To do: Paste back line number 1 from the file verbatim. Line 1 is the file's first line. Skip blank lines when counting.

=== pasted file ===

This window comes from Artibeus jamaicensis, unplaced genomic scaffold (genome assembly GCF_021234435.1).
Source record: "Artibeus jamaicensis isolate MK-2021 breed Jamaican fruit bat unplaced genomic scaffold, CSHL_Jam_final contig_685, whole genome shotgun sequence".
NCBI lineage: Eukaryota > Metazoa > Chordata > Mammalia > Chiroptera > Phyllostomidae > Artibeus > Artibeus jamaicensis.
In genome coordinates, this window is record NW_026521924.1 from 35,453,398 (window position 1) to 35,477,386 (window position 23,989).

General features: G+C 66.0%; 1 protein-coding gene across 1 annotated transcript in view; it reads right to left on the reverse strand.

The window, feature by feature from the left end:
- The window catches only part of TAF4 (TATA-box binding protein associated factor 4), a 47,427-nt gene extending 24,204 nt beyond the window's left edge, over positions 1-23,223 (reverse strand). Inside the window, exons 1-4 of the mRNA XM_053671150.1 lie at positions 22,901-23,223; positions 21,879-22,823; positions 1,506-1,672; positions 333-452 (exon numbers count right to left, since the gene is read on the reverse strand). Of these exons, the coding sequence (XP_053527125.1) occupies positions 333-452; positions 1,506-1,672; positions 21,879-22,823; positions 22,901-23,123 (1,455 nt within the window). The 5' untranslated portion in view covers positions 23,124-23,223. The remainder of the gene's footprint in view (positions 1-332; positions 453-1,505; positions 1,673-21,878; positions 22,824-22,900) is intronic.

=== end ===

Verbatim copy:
This window comes from Artibeus jamaicensis, unplaced genomic scaffold (genome assembly GCF_021234435.1).